DENVER-- The Center for Biological Diversity filed a formal notice of intent to sue the U.S. Fish and Wildlife Service today for failing to decide whether the Colorado checkered whiptail warrants consideration for Endangered Species Act protection. The Center first petitioned for this lizard — along with 52 other amphibians and reptiles — in July 2012 because habitat loss and other factors are threatening them with extinction.
“Time is running out for this little guy,” said Collette Adkins Giese, a Center biologist and lawyer focused on protecting amphibians and reptiles. “Because this lizard lacks legal protections, humans continue to destroy its habitat when we should be conserving essential areas. Endangered Species Act protection will change that.”
Colorado checkered whiptails, which grow to about 4 inches, are “parthenogenetic,” which means egg cells develop without fertilization by males and offspring are genetically identical to their mother. This unique, intricately patterned lizard lives in valleys, arroyos, canyons and on hillsides, in areas dominated by plains grassland or juniper woodland. While the whiptail is a “species of special concern” in Colorado, this status does not afford any legal protection for the lizards or their habitats, which are being lost to urbanization and agricultural development.
“Increasingly rare and found only in southeastern Colorado, the Colorado checkered whiptail needs protection under the Endangered Species Act to survive,” said Adkins Giese. “The Endangered Species Act has a nearly perfect record of stopping animals from going extinct — it’s hands-down our best tool for saving this Colorado native.”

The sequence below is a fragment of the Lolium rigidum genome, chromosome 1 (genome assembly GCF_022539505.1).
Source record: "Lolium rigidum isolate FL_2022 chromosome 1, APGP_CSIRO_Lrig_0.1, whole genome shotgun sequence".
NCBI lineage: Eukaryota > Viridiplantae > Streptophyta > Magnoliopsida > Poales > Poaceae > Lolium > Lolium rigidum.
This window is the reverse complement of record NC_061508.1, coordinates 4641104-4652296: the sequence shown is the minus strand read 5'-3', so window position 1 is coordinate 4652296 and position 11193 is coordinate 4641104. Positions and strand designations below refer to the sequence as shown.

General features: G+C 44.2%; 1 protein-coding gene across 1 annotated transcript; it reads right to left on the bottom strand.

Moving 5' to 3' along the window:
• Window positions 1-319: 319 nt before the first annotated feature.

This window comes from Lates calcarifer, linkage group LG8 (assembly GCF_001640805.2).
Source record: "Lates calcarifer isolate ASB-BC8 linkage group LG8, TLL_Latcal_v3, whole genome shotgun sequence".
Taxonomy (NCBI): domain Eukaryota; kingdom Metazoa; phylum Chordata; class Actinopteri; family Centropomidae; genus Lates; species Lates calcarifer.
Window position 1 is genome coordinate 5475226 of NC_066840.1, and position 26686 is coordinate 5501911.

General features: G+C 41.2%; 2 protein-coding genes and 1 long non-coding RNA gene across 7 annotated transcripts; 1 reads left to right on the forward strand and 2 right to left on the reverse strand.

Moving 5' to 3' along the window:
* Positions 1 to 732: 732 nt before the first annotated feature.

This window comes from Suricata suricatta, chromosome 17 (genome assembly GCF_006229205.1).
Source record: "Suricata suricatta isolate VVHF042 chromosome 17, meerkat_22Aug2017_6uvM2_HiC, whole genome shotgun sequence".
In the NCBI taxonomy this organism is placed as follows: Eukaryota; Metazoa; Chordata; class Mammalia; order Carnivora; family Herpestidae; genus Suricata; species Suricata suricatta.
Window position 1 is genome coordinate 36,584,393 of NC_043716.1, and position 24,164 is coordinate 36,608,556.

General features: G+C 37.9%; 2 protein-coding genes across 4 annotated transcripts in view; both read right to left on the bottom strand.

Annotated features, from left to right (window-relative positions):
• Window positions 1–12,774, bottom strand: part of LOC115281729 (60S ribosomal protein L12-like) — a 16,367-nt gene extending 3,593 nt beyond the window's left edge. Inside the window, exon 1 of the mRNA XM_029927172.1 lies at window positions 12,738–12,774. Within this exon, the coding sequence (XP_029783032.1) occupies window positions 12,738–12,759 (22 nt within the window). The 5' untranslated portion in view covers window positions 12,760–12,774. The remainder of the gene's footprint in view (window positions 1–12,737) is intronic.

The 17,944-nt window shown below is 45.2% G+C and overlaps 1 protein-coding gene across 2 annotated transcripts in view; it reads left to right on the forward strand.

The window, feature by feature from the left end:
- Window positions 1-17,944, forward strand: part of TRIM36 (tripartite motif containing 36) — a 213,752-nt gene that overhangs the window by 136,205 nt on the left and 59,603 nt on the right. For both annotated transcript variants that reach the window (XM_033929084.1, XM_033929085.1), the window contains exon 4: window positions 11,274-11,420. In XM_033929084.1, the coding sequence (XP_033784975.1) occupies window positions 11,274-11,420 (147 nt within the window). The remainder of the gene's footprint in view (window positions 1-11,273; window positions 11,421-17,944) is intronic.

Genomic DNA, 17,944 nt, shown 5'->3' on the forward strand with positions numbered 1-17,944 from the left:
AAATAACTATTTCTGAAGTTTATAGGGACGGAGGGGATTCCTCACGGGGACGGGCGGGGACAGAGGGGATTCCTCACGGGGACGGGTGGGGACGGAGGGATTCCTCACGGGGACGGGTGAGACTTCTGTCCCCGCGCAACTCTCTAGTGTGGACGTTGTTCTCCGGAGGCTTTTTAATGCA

Because of habitat destruction, toxic pesticides, the climate crisis and other human causes, nearly one in four amphibians and reptiles is at risk of dying out, scientists say. In fact, although they’ve been around for hundreds of millions of years and survived every major extinction period, now, due largely to human impacts, amphibians and reptiles are dying off at up to 10,000 times the historic extinction rate. This loss is alarming because they play important roles as predators and prey in their ecosystems and are valuable indicators of environmental health.
The Center was joined in its petition for the Colorado checkered whiptail – and dozens of other amphibians and reptiles – by several renowned scientists and herpetologists, including E.O. Wilson, Thomas Lovejoy and Michael Lannoo. More than 200 scientists sent a letter asking the Service to review the status of the petitioned animals.
The Fish and Wildlife Service is required to make an initial finding within 90 days of receiving a petition about whether protections may be warranted. But more than two years later, the agency has not acted. The 90-day finding is the first in a series of required decisions and simply requires the Fish and Wildlife Service to determine whether the petition presents sufficient information to warrant further consideration, a process that requires few agency resources.